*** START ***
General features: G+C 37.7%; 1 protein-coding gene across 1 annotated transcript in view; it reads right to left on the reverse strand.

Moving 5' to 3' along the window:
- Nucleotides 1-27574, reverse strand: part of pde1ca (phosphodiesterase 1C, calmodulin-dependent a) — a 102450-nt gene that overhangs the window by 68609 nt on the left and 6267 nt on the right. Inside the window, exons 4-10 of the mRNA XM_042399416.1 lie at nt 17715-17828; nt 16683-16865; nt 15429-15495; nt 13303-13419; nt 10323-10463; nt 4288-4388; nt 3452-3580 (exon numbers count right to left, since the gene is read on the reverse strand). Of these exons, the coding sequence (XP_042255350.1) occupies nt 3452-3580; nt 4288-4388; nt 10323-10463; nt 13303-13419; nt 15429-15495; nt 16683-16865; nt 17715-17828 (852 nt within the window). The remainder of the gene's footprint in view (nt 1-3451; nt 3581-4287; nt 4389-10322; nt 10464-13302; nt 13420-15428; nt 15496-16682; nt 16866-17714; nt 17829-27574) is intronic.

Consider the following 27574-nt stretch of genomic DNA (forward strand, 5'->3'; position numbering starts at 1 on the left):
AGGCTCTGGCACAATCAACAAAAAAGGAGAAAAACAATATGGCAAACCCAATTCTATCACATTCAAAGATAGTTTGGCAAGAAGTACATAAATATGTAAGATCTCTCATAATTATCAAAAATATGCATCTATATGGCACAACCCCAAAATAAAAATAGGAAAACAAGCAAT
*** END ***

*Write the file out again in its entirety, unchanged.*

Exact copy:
General features: G+C 37.7%; 1 protein-coding gene across 1 annotated transcript in view; it reads right to left on the reverse strand.

Moving 5' to 3' along the window:
- Nucleotides 1-27574, reverse strand: part of pde1ca (phosphodiesterase 1C, calmodulin-dependent a) — a 102450-nt gene that overhangs the window by 68609 nt on the left and 6267 nt on the right. Inside the window, exons 4-10 of the mRNA XM_042399416.1 lie at nt 17715-17828; nt 16683-16865; nt 15429-15495; nt 13303-13419; nt 10323-10463; nt 4288-4388; nt 3452-3580 (exon numbers count right to left, since the gene is read on the reverse strand). Of these exons, the coding sequence (XP_042255350.1) occupies nt 3452-3580; nt 4288-4388; nt 10323-10463; nt 13303-13419; nt 15429-15495; nt 16683-16865; nt 17715-17828 (852 nt within the window). The remainder of the gene's footprint in view (nt 1-3451; nt 3581-4287; nt 4389-10322; nt 10464-13302; nt 13420-15428; nt 15496-16682; nt 16866-17714; nt 17829-27574) is intronic.

Consider the following 27574-nt stretch of genomic DNA (forward strand, 5'->3'; position numbering starts at 1 on the left):
AGGCTCTGGCACAATCAACAAAAAAGGAGAAAAACAATATGGCAAACCCAATTCTATCACATTCAAAGATAGTTTGGCAAGAAGTACATAAATATGTAAGATCTCTCATAATTATCAAAAATATGCATCTATATGGCACAACCCCAAAATAAAAATAGGAAAACAAGCAAT